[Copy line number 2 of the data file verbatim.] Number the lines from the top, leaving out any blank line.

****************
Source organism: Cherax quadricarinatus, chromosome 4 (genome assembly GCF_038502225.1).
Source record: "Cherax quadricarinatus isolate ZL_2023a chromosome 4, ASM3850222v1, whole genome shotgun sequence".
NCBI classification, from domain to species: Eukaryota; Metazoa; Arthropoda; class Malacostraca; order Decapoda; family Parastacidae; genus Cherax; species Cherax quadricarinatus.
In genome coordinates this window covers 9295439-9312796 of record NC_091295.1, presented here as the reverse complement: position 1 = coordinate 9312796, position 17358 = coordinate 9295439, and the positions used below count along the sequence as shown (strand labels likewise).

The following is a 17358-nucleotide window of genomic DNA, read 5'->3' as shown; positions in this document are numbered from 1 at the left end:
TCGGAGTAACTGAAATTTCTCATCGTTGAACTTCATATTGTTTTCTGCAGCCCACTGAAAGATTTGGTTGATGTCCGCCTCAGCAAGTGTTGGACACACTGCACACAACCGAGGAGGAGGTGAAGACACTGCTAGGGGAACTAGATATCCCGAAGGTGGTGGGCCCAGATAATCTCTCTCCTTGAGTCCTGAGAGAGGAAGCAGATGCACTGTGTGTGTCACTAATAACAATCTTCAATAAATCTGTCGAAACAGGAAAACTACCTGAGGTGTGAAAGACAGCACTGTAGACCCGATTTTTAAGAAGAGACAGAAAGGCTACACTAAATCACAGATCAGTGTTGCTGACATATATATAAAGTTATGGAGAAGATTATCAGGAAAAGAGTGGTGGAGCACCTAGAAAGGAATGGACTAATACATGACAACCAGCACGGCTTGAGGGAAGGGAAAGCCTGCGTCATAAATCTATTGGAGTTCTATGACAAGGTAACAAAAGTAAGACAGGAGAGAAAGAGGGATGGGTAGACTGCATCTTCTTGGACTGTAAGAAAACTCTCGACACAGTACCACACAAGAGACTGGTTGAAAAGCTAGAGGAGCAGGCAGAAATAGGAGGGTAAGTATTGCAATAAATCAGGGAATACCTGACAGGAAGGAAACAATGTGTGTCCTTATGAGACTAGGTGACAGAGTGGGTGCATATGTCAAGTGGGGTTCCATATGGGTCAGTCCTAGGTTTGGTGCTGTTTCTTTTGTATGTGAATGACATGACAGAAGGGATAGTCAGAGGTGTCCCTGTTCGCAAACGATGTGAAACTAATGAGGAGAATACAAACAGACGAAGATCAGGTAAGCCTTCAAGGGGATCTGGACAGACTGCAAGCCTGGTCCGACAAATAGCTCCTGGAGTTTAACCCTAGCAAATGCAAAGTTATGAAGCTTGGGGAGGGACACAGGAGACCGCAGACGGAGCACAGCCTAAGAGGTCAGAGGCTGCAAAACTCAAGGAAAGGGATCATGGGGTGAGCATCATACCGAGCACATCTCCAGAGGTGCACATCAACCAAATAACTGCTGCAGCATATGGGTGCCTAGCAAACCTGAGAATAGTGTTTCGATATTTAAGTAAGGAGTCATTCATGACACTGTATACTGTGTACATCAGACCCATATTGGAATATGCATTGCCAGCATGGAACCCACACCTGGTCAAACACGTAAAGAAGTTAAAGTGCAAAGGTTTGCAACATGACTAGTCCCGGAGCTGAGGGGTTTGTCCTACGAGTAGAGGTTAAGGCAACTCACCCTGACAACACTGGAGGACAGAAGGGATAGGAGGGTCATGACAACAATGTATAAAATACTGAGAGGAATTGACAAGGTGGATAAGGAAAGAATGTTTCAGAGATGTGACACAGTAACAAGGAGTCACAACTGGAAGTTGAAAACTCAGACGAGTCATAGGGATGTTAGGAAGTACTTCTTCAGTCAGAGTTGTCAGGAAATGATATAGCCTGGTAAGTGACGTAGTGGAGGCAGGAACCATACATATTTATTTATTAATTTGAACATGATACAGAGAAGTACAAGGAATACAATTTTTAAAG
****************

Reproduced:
Source record: "Cherax quadricarinatus isolate ZL_2023a chromosome 4, ASM3850222v1, whole genome shotgun sequence".